The strides in Western culture that took place around the 16th century are all too often associated with the Italian Renaissance, but other centers of learning in Europe deserve equal attention. Of note is Prague, where Rudolf II, the Holy Roman Emperor from the House of Habsburg, supported developments in art, and sponsored research into the sciences, including mathematics, astronomy and alchemy. As a collector, Rudolf (1552-1612) amassed a wide range of artifacts from all these fields.

Now, some of these objects can be seen at The Bunkamura Museum of Art in an investigation of Rudolf’s legacy and passions. “The Empire of Imagination and Science of Rudolf II” assembles nearly 150 items, including paintings, prints and various rare objects, ranging from astrolabes to ostrich eggs, selected from Rudolf’s cabinet of curiosities, the largest such collection in Europe of his time.

The Habsburgs evolved from an 11th-century royal house in Switzerland to become one of the strongest political forces in Europe, ruling over numerous territories across the continent, often shifting their base and spawning many European kings and queens. By the 16th century, the Habsburgs had two power bases: Austria, where Rudolf II was born, and Spain, where he was brought up.

In 1576, on succeeding his father, Maximilian II, as Holy Roman Emperor, Rudolf moved the center of his empire from Vienna to Prague, in what was then known as Bohemia.

Rudolf has largely gone down in history as an apolitical, ineffectual leader who preferred to dabble with his curiosities than battle with his enemies. But recent re-examinations of this view have shown that not only was his patronage of the arts a vital part of the wider Renaissance, but that he was also more politically engaged than had been supposed.

He was steadfast against the spread of Islam into Europe and attempted to unify Christendom. Early in the exhibition, a painting titled “The Western Kings on Horseback” alludes to this situation. It shows four figures fighting, the one on the far left believed to be Rudolf II, facing off against the Sultan of the Ottoman Empire and is painted as an Edo Period (1603-1868) byōbu screen, perhaps created in Europe and brought to Japan.

In the grounds of Prague Castle Rudolf II also housed botanical gardens and a menagerie, with specimens, often sourced from faraway lands, including lions and exotic birds. Roelandt Savery was employed by Rudolf primarily to create paintings of these creatures, though the artist sometimes placed the animals in fantastic or allegorical scenarios, such as can be viewed in “Orpheus Playing to the Animals,” painted in 1625 after Rudolf’s death.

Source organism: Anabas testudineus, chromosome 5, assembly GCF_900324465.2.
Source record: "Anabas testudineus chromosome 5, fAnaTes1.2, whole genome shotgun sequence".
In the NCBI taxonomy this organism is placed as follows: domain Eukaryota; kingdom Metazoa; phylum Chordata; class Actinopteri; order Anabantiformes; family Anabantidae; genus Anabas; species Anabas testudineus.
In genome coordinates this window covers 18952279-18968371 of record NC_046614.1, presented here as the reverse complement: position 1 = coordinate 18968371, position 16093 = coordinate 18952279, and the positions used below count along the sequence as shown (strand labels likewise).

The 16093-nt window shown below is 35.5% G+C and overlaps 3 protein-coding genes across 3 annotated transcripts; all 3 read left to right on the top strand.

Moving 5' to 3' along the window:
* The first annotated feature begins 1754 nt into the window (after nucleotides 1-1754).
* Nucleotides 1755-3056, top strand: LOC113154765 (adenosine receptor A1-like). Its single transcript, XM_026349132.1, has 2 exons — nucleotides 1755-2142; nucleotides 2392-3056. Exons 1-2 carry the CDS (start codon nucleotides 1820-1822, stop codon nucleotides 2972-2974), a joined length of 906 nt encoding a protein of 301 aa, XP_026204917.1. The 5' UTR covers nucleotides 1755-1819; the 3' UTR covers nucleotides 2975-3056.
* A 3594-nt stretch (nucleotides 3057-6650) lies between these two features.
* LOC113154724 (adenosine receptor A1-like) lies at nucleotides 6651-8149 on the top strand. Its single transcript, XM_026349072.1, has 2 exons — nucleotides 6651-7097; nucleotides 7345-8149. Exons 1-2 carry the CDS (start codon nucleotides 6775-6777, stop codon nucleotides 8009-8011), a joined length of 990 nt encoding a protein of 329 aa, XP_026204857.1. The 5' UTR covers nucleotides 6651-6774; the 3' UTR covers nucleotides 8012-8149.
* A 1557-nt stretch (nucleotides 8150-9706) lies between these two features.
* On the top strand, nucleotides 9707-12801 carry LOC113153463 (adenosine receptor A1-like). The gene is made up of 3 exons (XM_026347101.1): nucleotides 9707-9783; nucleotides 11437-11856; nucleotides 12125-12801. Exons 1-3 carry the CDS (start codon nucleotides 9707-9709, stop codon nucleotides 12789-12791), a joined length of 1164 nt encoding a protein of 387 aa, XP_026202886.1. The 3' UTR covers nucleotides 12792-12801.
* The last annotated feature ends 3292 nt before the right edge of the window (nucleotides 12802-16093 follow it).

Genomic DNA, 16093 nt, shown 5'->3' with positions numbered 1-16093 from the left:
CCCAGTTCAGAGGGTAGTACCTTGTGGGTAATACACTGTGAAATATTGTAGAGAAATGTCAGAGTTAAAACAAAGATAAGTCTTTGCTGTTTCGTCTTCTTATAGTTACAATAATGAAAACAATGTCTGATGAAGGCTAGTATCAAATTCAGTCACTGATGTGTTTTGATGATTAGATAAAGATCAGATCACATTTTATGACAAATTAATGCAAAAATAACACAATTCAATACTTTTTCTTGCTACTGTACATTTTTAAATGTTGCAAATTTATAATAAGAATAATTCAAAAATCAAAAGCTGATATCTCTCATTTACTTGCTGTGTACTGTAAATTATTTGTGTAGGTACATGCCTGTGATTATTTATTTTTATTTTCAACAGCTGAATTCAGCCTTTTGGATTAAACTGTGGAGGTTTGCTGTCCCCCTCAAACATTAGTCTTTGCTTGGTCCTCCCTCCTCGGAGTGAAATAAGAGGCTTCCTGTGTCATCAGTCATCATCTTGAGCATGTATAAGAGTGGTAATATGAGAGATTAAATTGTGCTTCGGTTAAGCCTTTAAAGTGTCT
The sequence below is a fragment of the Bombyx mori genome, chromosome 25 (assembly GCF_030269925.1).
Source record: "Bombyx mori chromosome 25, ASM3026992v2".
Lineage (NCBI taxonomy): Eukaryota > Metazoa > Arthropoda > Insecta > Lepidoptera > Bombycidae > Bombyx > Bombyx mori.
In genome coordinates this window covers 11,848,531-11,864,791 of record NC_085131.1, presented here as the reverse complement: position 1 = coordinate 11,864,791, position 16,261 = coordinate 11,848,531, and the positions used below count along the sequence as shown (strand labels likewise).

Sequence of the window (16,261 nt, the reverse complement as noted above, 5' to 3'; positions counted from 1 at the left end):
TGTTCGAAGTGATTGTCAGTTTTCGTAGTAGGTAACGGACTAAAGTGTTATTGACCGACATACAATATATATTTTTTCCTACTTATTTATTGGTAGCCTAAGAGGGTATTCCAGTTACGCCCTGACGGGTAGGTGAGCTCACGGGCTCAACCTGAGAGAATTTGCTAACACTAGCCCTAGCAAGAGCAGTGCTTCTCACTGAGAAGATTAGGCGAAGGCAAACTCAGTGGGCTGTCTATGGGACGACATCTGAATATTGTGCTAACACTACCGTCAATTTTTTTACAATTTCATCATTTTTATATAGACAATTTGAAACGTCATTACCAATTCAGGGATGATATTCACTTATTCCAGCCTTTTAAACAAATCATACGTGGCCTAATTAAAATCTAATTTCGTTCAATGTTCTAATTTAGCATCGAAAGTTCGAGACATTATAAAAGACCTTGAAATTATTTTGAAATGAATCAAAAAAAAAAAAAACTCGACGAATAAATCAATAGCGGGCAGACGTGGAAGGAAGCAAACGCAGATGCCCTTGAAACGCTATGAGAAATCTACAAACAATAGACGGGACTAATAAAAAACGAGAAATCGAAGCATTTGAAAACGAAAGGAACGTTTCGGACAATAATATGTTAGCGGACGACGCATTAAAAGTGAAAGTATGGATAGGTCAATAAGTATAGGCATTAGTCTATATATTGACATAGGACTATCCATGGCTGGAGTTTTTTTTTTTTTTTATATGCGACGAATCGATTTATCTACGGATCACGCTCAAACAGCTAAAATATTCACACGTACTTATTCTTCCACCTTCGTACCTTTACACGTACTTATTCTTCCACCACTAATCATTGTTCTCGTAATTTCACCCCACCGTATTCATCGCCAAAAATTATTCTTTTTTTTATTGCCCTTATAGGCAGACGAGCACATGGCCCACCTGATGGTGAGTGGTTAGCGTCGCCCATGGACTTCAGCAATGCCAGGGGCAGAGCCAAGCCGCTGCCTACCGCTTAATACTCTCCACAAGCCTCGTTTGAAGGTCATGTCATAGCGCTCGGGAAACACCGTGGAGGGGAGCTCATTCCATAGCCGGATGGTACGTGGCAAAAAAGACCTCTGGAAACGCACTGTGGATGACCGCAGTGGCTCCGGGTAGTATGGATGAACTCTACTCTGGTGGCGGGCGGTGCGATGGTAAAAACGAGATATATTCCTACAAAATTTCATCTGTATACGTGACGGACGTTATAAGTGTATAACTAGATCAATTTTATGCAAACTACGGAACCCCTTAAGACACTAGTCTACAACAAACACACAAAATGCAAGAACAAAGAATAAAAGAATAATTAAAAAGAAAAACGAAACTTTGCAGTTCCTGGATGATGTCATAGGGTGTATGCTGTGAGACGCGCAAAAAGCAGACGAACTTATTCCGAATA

Key figures from the House of Habsburg are represented in the exhibition in portraits, as is Rudolf II himself. These include Giuseppe Arcimboldo’s famous interpretation of Rudolf as Vertumnus, the Roman god of the seasons and change. Here, Rudolf’s face is a composite of various vegetables, fruits and flowers, all painted in fine detail, attesting to the Emperor’s interest in the natural sciences and, in effect, his sovereignty over nature itself.

Arcimboldo was one of the court painters that Rudolf “inherited” from previous generations of Habsburg rulers. Also passed on to Rudolf was a certain taste for Italian artists, such as Titian, and German masters such as Albrecht Durer.

The style prevalent in Rudolf’s time, however, was northern mannerism, highlighted in the exhibition in the elongated, serpentine limbs of the figures of “Fame Leading Arts to Olympus” by Bartholomeus Spranger, who received many commissions from Rudolf.

Also invited to Prague were some of Europe’s most important astronomers, including Johannes Kepler and Tycho Brahe, whose portrait is on display. With increasing energy being put into seafaring explorations, astronomical data became extremely important, evidenced by the inclusion in the exhibition of an impressive display of celestial maps, astrolabes and other navigational tools.

“The Empire of Imagination and Science of Rudolf II” at The Bunkamura Museum of Art runs until March 11; open daily 10 a.m.- 6 p.m.; ¥1,600; www.bunkamura.co.jp/museum

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